I graduated from the French Immersion program at Ascension Collegiate and came to St. John’s in 2009 for university, where I fell in love with our arts scene and vibrant community. I completed a Bachelor of Music (Honours) degree at Memorial University in 2013, where I studied violin and medieval music history. Essentially, I wrote a very long paper about authenticity and modern medieval performance practice of the secular music of Guillaume de Machaut, and gave a graduation recital including works by Ives and Corelli that you can find on Youtube! As a kid growing up out around the bay, I thank my grandparents Rev. Joe and Carole Burton for driving me into the big city once a week for violin lessons and orchestra. I also acknowledge that Bay Roberts has the absolute best music teachers. Andrew Mercer, Deanne Delahunty, Yvonne Stellisano, and Gordon King, thanks for your constant support throughout my childhood. I grew up fiddling with the above noted and first studied classical violin with Dr. Andrea Rose and Rufina Sirotinina, both huge influences on my life, and later with the incomparable Dr. Nancy Dahn. Peter Gardner was the conductor of the Newfoundland Symphony Youth Orchestra (now called Calos), and his encouragement and mentorship was crucial to my success as a young musician. Thank you all.

Before joining Council, I taught the violin using the Suzuki method to about 30 students aged 3–18. I was also a management and leadership coach, working at an international level with senior executives at a major publicly traded resource company. I’m the former co-artistic director of STEP, a local Suzuki education method nonprofit, as well as the former co-artistic director of the Newfoundland and Labrador Suzuki Institute, a summer program that takes place each summer in the city. As a freelance musician, I’m the founder and co-artistic director of the St. John’s New Music Collective, which is on hiatus while I serve on Council. I play violin in the Newfoundland Symphony Orchestra. I’ve recorded several RPM’s as half of the experimental pop duo, Door Lock. I am a published and award-winning poet, writing mostly about the experiences of women throughout Newfoundland history. Bridging music and tourism, I’ve also worked with many local festivals as a volunteer or summer student during my time at Memorial.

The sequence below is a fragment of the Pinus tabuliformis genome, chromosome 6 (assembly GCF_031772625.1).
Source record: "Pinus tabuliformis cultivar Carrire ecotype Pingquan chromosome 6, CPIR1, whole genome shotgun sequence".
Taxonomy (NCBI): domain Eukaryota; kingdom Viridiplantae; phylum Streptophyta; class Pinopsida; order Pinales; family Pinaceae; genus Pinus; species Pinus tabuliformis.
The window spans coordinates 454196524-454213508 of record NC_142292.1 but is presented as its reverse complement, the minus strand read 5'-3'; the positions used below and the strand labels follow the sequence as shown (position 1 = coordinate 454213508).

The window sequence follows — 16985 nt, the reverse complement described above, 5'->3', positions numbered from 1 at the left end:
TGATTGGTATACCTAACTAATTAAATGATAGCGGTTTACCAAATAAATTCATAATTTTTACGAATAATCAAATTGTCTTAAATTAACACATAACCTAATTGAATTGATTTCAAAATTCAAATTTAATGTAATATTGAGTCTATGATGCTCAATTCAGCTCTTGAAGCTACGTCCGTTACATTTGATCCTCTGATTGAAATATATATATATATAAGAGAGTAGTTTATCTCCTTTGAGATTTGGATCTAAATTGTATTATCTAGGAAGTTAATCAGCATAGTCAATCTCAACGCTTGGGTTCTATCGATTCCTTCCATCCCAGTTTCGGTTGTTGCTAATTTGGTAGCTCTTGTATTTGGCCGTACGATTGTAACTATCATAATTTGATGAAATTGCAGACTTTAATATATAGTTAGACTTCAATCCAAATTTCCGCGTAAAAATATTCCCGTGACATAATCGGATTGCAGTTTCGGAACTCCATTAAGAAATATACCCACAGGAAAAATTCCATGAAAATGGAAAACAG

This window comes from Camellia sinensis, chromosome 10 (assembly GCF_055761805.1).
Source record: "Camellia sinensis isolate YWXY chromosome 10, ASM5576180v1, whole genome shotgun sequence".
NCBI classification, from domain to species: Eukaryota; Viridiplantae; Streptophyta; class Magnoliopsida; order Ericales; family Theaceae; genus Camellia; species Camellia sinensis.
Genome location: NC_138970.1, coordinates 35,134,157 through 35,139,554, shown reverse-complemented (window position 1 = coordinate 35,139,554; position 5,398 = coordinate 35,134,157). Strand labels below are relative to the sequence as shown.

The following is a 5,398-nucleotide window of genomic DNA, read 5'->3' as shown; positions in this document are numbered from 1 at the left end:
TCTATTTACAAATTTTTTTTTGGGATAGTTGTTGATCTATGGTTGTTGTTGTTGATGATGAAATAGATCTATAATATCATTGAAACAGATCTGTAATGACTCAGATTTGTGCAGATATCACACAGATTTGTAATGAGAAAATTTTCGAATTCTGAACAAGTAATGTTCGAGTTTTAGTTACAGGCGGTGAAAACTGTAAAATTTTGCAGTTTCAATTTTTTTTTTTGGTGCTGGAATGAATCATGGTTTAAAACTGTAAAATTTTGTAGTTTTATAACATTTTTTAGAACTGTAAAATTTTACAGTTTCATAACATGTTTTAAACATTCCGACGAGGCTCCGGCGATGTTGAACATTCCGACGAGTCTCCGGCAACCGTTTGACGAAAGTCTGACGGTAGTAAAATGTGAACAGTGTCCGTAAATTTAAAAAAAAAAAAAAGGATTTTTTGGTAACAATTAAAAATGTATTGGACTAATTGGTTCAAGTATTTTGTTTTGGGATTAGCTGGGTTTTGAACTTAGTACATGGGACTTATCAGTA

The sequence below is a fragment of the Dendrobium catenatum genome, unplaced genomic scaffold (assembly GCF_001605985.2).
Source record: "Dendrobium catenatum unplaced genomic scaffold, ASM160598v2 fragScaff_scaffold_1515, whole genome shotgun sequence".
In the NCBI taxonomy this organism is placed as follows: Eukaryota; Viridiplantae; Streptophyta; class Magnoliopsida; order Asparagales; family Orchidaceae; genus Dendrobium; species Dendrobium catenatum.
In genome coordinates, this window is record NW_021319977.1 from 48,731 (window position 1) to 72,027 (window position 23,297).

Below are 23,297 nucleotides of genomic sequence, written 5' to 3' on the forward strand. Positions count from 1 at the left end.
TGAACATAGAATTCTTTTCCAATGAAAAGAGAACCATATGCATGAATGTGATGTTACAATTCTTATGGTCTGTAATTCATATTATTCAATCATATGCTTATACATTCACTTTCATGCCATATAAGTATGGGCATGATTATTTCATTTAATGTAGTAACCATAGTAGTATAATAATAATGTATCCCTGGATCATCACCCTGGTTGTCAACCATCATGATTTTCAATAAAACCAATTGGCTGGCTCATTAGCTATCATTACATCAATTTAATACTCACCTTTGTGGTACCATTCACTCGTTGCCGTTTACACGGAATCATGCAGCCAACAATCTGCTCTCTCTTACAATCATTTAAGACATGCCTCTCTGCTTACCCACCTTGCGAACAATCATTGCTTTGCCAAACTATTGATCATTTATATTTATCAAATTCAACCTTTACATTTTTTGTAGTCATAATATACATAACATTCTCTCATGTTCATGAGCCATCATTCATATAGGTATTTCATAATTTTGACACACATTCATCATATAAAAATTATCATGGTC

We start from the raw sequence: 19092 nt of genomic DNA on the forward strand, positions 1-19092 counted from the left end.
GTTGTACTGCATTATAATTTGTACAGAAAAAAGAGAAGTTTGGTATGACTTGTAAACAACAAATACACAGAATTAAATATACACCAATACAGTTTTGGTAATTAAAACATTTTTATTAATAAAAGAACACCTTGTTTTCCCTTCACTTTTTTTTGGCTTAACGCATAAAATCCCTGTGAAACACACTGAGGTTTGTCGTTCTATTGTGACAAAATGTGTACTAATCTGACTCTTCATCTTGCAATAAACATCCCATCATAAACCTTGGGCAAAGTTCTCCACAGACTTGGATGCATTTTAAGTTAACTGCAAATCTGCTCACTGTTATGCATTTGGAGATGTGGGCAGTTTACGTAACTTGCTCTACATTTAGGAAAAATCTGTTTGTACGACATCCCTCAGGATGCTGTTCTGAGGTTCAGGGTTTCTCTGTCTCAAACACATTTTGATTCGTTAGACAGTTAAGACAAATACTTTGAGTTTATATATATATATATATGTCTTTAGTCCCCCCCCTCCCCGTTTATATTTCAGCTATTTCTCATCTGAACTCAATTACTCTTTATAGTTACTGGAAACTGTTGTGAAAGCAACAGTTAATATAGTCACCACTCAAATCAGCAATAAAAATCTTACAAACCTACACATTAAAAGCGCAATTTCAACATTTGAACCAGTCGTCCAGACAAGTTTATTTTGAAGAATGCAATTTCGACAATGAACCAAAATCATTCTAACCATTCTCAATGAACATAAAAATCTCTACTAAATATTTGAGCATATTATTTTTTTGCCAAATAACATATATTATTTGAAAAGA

In the last year, my focus has shifted somewhat to thinking about social innovation and how change occurs in communities across Atlantic Canada. I was one of two 2019 WeavEast Fellows, which involved talking to community leaders across Newfoundland and Labrador, and am currently working on something called theNarrative Project with How We Thrive. In 2019, I participated in the Canadian Urban Transit Association’s Young Leaders Summit, the Youthful Cities Canada Future of Urban Work Summit, and was appointed as a Committee member with the Federation of Canadian Municipalities on the following committees: Environmental Issues and Sustainable Development, Increasing Women’s Participation in Municipal Government, and Municipal Infrastructure and Transportation Policy. I chaired the Urban Planning & Buildings session during DecarbonizeNL. I also served on the Electoral Reform subcommittee for Council in 2018-19.

In my spare time, I enjoy gardening and hiking, I am an avid writer and painter, and I love spending time with my children and read as many books as I can. I love my cat, Bess, who I adopted from the SPCA, and I have a lot of houseplants.